Indonesian Natural Rubber Smallholder Economics

A comparison of smallholder income vs minimum wage in Indonesia.
By Gerald Tan, Vice President – Strategic Development, Halcyon Agri

90% of Indonesian natural rubber raw material is sourced through smallholders. The average smallholder in Indonesia owns 1.5 to 2 hectares of rubber trees. It is widely known that the rubber yields in Indonesia are notoriously low – let us take a closer look into the actual data from Gapkindo:

Table 1: Indonesian Rubber Plantations and Production Data from Gapkindo

From the table 1, we can see that the average yield of rubber is 1,022 kg per hectare per year. Minimum monthly and hourly wages of each province is included for easy reference.

At the point of writing, the prompt month of TSR20 traded on SGX hit a low of US$1,280 and as most factories sell to tyre customers based off the SGX futures price, I will be using it as a reference price for my next section on pricing and smallholder income.

Table 2: Example of a Natural Rubber Supply Chain (Smallholder to Factory)

We can see from the prices at which the factory can sell to tyre manufacturer (customer) and the factory cost producing that rubber. I assume a measly 3% profit margin for the factory and I take the sales price less factory cost and profit margin giving the maximum raw material price that the factory can afford.

The typical supply chain in natural rubber ranges from 1 to 6 levels. In the above example, I have simplified it to just 3 levels, and at each level, I have assumed a discount of 20%, which is a realistic reflection of what happens on the field. Based on the above example, we can see the price that a smallholder will expect to receive for 1 tonne of rubber is about US$545.56.

Table 3: Annual Yield and Income Projection:

Taking into consideration all the assumptions and data above, we can do a simple calculation of the annual income potential of the smallholder who has about 1.5 hectares of rubber. Converting the annual income to a monthly income and comparing it to the average minimum wage reveals that there is a shocking shortfall of 57.14%!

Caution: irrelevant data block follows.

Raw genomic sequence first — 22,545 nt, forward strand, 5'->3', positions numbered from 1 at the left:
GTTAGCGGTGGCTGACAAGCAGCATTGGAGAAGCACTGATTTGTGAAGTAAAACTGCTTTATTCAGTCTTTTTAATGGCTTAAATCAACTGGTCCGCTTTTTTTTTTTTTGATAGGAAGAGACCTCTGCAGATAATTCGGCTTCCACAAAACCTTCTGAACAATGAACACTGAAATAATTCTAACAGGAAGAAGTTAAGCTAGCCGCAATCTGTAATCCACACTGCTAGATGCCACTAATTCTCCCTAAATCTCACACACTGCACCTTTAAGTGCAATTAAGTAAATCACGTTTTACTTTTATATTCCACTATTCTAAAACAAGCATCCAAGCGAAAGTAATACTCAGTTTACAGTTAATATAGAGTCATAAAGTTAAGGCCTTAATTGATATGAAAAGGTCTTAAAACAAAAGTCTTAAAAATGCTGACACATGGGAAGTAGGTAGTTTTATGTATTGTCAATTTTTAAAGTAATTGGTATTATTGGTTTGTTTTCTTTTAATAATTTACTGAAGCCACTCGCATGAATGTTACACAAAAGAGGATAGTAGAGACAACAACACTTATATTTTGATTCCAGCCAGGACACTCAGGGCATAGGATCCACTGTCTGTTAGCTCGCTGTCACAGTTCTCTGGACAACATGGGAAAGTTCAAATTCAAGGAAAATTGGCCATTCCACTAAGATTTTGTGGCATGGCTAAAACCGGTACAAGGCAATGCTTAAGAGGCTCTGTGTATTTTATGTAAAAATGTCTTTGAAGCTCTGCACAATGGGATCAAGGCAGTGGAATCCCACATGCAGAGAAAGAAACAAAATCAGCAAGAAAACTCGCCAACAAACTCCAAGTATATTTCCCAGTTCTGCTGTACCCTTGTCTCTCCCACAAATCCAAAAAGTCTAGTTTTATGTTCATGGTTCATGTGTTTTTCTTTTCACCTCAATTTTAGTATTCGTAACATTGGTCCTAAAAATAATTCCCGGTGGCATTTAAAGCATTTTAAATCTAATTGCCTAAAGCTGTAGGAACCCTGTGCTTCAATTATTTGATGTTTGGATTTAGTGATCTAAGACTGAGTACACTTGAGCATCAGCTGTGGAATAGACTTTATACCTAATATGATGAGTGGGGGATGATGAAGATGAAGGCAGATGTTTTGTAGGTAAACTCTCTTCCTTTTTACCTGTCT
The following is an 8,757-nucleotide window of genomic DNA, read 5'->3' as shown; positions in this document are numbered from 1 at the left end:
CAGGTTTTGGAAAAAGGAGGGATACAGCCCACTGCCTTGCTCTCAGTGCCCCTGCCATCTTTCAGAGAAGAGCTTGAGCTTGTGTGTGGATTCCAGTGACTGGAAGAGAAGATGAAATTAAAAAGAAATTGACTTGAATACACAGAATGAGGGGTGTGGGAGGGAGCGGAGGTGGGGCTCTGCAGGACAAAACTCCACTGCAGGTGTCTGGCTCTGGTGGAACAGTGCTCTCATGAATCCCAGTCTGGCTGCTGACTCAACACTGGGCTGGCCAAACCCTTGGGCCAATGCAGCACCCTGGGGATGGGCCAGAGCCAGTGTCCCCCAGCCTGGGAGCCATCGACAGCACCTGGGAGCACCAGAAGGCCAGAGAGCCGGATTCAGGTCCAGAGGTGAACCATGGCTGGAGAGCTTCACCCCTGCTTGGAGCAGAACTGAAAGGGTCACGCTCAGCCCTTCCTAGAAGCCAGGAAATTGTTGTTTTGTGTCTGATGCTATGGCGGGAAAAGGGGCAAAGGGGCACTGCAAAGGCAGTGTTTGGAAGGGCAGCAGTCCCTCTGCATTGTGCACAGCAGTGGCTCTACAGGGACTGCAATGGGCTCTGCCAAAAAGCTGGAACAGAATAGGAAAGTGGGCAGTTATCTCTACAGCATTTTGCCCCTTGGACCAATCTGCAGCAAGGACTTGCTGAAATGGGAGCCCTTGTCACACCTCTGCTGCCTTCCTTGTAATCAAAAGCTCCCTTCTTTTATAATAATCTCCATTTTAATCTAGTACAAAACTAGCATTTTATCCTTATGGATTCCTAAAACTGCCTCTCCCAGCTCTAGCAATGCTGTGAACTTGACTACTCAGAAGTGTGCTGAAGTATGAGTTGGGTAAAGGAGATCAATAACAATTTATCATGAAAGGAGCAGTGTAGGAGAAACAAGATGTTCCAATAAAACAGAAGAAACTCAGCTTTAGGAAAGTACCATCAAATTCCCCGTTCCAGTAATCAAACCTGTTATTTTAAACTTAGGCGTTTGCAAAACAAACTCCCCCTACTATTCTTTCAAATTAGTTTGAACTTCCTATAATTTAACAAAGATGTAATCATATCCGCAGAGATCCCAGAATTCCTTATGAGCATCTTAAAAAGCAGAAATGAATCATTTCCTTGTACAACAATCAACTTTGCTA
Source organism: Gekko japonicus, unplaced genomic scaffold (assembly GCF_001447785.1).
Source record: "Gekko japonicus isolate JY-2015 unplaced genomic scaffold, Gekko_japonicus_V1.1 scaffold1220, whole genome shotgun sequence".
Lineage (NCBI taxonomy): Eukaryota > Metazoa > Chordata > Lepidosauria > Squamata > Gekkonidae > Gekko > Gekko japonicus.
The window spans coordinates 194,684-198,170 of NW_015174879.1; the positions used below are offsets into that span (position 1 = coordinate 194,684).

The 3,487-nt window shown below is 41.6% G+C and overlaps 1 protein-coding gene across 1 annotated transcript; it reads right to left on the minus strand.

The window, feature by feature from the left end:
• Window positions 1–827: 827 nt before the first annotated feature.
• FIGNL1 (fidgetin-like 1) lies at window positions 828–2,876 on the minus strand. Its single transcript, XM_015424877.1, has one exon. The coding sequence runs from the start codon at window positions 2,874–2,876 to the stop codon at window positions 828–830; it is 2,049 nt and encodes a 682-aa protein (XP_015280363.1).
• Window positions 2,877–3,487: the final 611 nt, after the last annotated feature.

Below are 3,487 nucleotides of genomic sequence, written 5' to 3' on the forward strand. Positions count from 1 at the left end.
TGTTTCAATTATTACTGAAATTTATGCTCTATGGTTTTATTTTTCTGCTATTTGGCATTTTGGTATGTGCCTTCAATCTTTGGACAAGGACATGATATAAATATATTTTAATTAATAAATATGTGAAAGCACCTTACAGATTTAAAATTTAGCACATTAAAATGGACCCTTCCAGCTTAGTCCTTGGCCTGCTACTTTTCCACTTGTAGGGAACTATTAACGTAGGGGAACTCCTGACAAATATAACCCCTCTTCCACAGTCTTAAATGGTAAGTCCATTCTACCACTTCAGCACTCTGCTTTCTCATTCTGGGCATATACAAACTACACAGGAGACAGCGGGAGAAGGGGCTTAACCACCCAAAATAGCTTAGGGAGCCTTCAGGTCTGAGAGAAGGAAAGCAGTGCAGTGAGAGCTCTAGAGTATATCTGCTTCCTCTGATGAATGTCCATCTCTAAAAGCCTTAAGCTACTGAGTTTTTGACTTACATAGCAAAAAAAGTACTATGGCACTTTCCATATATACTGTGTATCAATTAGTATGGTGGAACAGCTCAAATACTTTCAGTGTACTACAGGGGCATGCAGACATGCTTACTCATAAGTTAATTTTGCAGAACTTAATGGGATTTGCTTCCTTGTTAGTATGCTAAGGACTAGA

Some may argue that 1.5 hectare is too small, so I have included another example of a smallholder with double the size at 3 hectares in Table 4. You can clearly see there is still a shortfall of almost 15%!

Table 4: Shortfall vs Minimum Wage at Different Plantation Size 

With the sustained depressed prices of natural rubber, it is no wonder that there is a drop in smallholder interest in rubber. Being an irreplaceable raw material crucial to many industrial products, this price is not sustainable. The current price discovery process where factories and consumers take reference off a futures market with little to absolute no regard to fundamentals is a broken one.

Many tyre manufacturers have started to issue policies about their raw material sourcing. These policies focus largely on rubber that is farmed on land that has free and prior consent, zero deforestation, no child labour and compliance with NGO’s guidelines. However, I do not see prices and the livelihoods of the smallholders being a factor in the policies.

Based on the calculations shown above, the purchase price of rubber currently is well below the minimum wage; can we call this a sustainable purchasing practice? The natural rubber supply chain pricing power lies largely with the customer, leaving the smallholders at their mercy as price takers. To exacerbate the situation, smallholders are also exposed to the whims and fancy of the extremely volatile futures market where swings of 100% over a course of a year is not uncommon. Can you imagine if your income fluctuated with that kind of volatility? I would politely suggest that the basic livelihoods of the smallholder, which will serve as a floor price, be included in the definition of sustainable sourcing.

Perhaps we should consider a new way to price rubber, a move towards industrial pricing where there is a cost plus approach and prices are set over longer periods. The aim is to give more stability to all stakeholders in the industry where everyone can benefit from the real value created by the smallholders rather than the focus on trading and speculation which is the state of the industry today. 


Gerald Tan
Vice President – Strategic Development
Halcyon Agri